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From Mountains to Moons: Multiple Discoveries from NASA’s New Horizons | NASA

The mountains on Pluto likely formed no more than 100 million years ago — mere youngsters in a 4.56-billion-year-old solar system. This suggests the close-up region, which covers about one percent of Pluto’s surface, may still be geologically active today.

“This is one of the youngest surfaces we’ve ever seen in the solar system,” said Jeff Moore of the New Horizons Geology, Geophysics and Imaging Team (GGI) at NASA’s Ames Research Center in Moffett Field, California.

via From Mountains to Moons: Multiple Discoveries from NASA’s New Horizons | NASA.

We find new mysteries to solve with nearly every space probe we send out and New Horizons is no exception. Pluto and its largest moon Charon have large smooth areas. A smooth area is interpreted as a young surface because throughout the Solar System’s history there were asteroids and comets that slammed into planet (yes, even dwarf planet) sized objects. We don’t notice many of these marks on Earth because we have wind, water, volcanic activity and tectonic plate activity to wipe out all but the largest craters in a very short time, geologically speaking. But look at the Moon with modest modification and you’ll get a sense of how many rocks have hit it over the years. The Moon has craters within craters with a few exceptions. That’s because it has no water or atmosphere to smooth things over.

Earth is geological activity because it is large enough to produce its own heat. The moon is not. Pluto and Charon are much smaller than the Moon and they shouldn’t be able to heat themselves either. There are smallish moons around Jupiter and Saturn that have water volcanoes. In these cases, tidal interactions with their giant primaries heat the interior, which drive geologic activity. Though we had no idea this could happen before the Voyager space probes.

After Voyager, we figured we had covered all the ways that a body could stay geologically active. New Horizons has proved us wrong. Again. I hope it returns enough data for us to put together a reasonable explanation, because it will be a long, long time before any probe goes to Pluto again. None are planned and it takes nearly a decade to get there.

7/15 Pluto’s First Close-Up: What will be your #PlutoRXN (reaction)? | usra.edu

The New Horizons spacecraft will fly by Pluto and its moons July 13/14, 2015, capturing the first ever close-up images of the Pluto system. The first close-up image of Pluto will be released on July 15. What will the world think the first time we see this image? What will you think? We want to know. Simply tweet the first thought(s) that comes to your mind when you see this first, historic image of Pluto.

via Pluto’s First Close-Up: What will be your #PlutoRXN (reaction)? | What’s New.

You won’t need clear or dark skies to see the first truly close up pictures of Pluto EVER. Just check your computer on July 15th. Then share your reaction.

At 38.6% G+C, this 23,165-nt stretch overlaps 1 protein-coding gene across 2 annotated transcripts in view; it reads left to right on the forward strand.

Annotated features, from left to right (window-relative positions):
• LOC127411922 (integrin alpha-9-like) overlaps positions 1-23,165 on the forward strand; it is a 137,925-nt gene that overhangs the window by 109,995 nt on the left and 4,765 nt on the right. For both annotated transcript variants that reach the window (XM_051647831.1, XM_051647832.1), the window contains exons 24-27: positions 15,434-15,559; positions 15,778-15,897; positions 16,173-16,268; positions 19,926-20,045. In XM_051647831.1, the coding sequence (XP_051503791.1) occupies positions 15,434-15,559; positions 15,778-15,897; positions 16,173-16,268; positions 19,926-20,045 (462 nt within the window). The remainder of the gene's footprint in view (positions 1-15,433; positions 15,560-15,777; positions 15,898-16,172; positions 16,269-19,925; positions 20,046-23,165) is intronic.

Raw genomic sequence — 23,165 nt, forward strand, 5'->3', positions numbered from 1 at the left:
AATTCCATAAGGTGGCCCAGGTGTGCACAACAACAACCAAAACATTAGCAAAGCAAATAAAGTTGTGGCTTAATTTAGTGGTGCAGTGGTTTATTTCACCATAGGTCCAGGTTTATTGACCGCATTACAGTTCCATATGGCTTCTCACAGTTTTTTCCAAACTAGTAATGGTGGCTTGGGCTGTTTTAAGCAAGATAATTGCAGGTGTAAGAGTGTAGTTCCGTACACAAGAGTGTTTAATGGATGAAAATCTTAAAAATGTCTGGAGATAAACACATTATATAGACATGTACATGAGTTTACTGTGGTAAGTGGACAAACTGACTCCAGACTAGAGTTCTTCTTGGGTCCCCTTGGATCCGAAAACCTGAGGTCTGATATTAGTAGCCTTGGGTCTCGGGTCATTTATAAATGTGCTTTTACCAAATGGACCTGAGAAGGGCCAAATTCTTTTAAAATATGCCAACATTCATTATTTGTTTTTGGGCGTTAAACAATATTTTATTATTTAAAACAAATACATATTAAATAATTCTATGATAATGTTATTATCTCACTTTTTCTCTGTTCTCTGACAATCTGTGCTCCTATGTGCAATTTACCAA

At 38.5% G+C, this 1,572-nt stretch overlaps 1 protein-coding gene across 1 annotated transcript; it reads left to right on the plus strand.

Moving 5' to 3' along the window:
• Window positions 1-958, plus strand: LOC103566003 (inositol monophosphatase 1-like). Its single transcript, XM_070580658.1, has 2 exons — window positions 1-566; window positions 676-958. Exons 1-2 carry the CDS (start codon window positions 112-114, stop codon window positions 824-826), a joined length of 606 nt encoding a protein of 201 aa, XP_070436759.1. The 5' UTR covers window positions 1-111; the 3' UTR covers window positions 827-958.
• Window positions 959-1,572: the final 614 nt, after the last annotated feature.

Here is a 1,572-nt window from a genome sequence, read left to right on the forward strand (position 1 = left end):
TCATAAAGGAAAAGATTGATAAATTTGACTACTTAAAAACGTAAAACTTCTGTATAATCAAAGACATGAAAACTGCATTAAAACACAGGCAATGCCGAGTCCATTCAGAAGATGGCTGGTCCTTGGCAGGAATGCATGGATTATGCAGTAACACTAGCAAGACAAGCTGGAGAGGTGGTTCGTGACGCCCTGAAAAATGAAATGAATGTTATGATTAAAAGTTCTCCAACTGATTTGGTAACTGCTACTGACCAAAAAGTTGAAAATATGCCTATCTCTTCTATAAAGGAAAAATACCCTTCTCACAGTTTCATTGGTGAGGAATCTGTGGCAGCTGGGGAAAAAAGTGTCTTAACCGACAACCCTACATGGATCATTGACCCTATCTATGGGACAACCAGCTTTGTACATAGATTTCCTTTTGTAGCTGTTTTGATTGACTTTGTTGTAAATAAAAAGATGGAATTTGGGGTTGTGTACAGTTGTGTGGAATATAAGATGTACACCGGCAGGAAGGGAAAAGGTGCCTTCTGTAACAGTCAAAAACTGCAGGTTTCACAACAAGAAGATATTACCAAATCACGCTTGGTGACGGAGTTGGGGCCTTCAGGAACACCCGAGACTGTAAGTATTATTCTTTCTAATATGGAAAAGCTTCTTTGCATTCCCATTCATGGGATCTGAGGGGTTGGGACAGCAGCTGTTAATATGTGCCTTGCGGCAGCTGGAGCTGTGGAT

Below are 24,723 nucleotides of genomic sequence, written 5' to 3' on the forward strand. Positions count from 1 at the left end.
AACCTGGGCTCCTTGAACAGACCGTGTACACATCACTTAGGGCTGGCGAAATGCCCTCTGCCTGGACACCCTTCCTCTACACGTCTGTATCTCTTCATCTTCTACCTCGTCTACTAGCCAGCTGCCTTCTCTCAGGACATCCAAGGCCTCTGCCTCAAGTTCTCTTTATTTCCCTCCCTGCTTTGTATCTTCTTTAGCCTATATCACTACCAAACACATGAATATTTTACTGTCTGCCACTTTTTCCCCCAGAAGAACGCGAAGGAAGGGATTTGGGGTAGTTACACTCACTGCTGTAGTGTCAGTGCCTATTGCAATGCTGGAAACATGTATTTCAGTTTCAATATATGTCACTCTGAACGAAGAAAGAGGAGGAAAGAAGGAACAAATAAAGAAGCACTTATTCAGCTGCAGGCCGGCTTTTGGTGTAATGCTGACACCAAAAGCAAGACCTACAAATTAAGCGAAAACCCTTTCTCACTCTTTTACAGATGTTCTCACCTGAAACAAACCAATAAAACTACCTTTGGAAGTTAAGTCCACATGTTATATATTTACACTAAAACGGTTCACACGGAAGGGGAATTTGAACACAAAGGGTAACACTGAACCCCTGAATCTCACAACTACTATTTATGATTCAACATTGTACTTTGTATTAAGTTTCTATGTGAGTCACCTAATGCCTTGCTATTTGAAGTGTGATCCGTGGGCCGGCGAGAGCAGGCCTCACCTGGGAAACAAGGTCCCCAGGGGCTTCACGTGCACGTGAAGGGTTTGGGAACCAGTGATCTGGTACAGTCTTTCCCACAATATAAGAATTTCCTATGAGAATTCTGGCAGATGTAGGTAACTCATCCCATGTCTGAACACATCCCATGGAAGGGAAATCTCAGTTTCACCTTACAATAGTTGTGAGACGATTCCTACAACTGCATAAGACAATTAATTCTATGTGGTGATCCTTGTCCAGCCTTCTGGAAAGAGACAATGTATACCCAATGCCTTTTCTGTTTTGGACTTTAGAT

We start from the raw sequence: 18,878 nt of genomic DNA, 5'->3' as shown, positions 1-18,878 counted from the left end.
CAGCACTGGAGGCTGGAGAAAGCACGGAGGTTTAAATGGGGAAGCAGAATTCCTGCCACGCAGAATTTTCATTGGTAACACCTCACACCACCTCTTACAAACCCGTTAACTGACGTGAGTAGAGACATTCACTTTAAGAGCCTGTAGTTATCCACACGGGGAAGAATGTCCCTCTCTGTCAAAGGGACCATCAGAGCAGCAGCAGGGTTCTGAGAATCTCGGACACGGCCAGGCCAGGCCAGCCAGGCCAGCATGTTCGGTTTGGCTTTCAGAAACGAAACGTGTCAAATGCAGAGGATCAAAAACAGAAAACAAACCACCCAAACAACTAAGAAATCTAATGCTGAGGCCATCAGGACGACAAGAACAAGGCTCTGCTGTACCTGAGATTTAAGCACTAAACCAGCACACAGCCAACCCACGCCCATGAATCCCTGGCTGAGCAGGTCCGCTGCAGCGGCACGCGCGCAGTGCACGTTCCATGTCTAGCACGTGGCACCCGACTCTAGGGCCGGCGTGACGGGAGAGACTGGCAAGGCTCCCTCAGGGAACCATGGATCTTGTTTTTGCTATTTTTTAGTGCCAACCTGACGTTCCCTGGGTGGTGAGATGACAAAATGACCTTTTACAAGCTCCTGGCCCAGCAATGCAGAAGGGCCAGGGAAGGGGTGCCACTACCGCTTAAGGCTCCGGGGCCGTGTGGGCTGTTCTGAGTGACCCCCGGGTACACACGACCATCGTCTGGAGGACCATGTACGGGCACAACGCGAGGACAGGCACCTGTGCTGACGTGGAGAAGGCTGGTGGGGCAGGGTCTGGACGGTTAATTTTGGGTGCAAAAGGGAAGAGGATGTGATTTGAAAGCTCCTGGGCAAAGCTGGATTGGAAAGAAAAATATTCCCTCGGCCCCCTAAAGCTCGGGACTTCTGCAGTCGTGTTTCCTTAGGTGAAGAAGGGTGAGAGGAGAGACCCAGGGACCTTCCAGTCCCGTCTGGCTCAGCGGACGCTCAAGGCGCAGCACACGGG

Pluto: The ‘Other’ Red Planet | NASA

What color is Pluto? The answer, revealed in the first maps made from New Horizons data, turns out to be shades of reddish brown. Although this is reminiscent of Mars, the cause is almost certainly very different. On Mars the coloring agent is iron oxide, commonly known as rust. On the dwarf planet Pluto, the reddish color is likely caused by hydrocarbon molecules that are formed when cosmic rays and solar ultraviolet light interact with methane in Pluto’s atmosphere and on its surface.

via Pluto: The ‘Other’ Red Planet | NASA.

New Horizons is a NASA probe launched years ago when Pluto was still the ninth planet. It will make it’s closet approach on Tuesday July 14th, but we’re already learning new things and confirming previous suspicions. Somehow I had missed that Pluto is red like Mars, but for different reasons.

I had thought to take July 14th off, but after reviewing the list of announced media activities, decided not to. No flyby images will be released that day. It looks like New Horizons will send a “I made it!” signal expected to be received around 4:15pm Alaska Time on July 14th, so I will look for that. As of this writing, flyby images are expected to be released sometime in the afternoon of the July 15th. Tune into NASA television when that happens.  I’ll let you know if I hear about a more precise time for the image release.

In terms of space exploration, I think it’s a good time to be alive.

NASA’s New Horizons Spacecraft Begins First Stages of Pluto Encounter | NASA

NASA’s New Horizons spacecraft recently began its long-awaited, historic encounter with Pluto. The spacecraft is entering the first of several approach phases that culminate July 14 with the first close-up flyby of the dwarf planet, 4.67 billion miles (7.5 billion kilometers) from Earth.
“NASA first mission to distant Pluto will also be humankind’s first close up view of this cold, unexplored world in our solar system,” said Jim Green, director of NASA’s Planetary Science Division at the agency’s Headquarters in Washington. “The New Horizons team worked very hard to prepare for this first phase, and they did it flawlessly.”